Cloud Seeding Started by Indonesia to Keep Forest Fires at Bay
Cloud seeding has been started by Indonesia for the rain to minimize the annual archipelago forest fires which gets the blame of blanketing swathes of Southeast Asia in toxic haze.
Last year fires were observed the worst ones after 2015 which resulted in 1.6 million million hectares of land razed by the uncontrollable fire blazes mostly in Sumatra and Borneo islands.
Authorities had to deploy over ten thousand personnel with water bombing air crafts to control the fires which as some would say are set intentionally to clear out land for agricultural purposes mostly for palm oil and pulp plantations.
In the last two weeks Indonesia has been working on cloud seeding which is a technique that involves using chemicals to induce artificial rain in hotspot Riau province on Sumatra, with plans to roll it out in other parts of the island and in Borneo.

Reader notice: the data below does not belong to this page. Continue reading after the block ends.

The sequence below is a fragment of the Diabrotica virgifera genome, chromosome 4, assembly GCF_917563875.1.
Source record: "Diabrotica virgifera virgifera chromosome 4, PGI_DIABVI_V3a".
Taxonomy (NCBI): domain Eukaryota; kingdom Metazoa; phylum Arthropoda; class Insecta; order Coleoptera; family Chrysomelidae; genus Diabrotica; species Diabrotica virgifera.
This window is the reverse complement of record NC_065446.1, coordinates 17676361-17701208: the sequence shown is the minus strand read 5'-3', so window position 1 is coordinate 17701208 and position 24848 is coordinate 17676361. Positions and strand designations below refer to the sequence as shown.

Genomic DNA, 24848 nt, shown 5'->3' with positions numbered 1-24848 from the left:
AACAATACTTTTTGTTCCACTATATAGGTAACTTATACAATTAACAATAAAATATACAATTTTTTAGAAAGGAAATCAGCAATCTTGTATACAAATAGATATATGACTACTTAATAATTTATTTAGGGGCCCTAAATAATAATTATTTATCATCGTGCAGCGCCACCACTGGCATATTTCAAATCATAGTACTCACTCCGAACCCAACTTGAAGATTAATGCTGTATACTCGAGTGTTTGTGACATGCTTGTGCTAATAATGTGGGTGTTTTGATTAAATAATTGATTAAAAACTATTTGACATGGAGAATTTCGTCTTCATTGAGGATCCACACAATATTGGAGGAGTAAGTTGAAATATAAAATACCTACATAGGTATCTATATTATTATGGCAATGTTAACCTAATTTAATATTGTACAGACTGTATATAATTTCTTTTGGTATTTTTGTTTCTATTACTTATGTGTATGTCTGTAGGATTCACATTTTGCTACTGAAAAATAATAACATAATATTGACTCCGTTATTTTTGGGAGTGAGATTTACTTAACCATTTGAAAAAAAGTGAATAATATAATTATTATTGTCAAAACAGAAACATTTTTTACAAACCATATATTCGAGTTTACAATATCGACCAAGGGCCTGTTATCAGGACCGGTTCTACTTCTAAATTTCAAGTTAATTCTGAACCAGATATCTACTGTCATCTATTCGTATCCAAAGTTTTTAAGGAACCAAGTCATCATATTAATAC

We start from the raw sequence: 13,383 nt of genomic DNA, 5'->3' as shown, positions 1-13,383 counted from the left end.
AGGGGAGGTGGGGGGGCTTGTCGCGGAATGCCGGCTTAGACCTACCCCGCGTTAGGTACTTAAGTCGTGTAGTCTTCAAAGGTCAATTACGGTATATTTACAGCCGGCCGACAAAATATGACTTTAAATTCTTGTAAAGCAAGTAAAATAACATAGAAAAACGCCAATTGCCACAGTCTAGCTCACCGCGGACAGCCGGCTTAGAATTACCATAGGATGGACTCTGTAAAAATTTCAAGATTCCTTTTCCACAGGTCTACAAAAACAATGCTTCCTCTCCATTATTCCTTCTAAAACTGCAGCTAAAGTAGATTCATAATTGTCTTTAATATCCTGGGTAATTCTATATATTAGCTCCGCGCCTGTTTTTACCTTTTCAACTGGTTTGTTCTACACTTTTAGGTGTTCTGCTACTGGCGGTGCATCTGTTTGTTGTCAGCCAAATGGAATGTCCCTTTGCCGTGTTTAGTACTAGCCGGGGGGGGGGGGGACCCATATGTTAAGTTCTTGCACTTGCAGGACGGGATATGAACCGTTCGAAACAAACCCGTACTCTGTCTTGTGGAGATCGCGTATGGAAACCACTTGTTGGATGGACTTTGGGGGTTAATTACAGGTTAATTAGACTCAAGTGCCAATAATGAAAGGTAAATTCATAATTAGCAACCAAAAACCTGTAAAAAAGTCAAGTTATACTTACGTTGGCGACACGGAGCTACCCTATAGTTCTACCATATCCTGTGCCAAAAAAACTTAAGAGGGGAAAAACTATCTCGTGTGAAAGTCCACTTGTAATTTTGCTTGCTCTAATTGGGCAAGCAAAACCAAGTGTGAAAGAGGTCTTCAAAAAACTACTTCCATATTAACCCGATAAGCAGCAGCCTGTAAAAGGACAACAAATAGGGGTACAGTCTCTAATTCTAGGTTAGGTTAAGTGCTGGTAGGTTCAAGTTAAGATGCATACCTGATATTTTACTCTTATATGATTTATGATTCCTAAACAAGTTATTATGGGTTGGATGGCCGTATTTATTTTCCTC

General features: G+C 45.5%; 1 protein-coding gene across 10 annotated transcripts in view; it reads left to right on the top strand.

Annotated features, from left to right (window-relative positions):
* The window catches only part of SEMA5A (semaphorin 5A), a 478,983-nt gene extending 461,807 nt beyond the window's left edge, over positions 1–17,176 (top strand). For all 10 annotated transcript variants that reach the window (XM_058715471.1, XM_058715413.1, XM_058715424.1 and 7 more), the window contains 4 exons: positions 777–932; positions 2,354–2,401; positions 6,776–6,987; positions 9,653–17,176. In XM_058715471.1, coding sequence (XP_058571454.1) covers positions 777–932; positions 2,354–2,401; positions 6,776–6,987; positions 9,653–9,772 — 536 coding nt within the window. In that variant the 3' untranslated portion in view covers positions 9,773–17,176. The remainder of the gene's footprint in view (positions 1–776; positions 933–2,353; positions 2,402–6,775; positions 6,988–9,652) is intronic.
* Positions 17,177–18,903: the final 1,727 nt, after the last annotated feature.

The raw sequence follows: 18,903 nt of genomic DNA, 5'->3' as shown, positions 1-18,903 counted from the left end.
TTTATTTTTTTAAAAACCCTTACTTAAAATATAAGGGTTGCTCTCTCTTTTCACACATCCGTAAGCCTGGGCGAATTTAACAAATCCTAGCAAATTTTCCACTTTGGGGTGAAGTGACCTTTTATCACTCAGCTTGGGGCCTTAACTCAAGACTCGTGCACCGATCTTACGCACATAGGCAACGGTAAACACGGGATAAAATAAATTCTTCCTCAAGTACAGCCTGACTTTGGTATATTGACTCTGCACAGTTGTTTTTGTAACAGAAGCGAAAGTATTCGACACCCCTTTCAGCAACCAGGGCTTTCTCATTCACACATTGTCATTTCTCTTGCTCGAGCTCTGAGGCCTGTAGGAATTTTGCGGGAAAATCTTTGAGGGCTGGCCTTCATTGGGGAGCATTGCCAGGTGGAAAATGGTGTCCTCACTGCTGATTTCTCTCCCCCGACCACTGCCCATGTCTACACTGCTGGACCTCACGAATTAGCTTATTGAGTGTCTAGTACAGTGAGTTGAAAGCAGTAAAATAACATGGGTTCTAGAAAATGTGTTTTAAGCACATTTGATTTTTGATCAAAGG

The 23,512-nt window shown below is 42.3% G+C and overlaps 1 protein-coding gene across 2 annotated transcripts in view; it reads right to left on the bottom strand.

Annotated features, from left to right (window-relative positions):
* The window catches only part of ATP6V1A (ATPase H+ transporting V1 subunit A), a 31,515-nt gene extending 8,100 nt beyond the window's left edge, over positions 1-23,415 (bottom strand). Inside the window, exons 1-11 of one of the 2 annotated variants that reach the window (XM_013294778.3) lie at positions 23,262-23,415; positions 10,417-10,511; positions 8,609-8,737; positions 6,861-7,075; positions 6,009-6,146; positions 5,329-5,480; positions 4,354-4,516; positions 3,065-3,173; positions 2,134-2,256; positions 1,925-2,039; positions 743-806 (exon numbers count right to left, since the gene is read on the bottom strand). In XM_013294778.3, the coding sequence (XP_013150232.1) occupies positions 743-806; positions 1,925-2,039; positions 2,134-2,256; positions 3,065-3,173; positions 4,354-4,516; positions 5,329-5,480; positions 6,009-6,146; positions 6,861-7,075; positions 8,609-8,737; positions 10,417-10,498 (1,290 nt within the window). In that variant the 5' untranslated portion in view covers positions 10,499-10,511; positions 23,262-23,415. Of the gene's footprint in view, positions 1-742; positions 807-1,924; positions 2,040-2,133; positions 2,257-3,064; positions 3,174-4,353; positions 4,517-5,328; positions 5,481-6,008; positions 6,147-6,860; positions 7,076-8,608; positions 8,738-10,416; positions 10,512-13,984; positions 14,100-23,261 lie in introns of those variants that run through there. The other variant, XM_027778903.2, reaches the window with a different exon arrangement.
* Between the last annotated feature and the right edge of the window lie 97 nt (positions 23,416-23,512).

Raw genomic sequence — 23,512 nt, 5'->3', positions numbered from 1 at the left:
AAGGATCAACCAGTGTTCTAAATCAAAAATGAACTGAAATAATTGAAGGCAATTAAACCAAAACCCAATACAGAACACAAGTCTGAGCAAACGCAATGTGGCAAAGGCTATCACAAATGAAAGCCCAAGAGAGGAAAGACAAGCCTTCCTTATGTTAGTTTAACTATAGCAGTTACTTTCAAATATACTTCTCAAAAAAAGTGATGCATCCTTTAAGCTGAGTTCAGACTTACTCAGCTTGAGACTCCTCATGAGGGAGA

"We're taking this step before the forest fires start," said Tri Handoko Seto at the government-backed Agency for the Assessment and Application of Technology (BPPT).
Initially the focus will be on swampy, carbon-rich peatlands which with time become highly inflammable as they drain out of water for crops growth.
Last year's fire caused a mess as they sent a toxic haze across Southeast Asia and resulting in forced closures of schools and caused aggravated concerns.
"According to our predictions, the dry season this year will not be as bad as it was last year... but we never know" for sure, Seto said.
"If things escalate and we see haze like last year, we might use another technique. Let's pray it won't come to that," he added.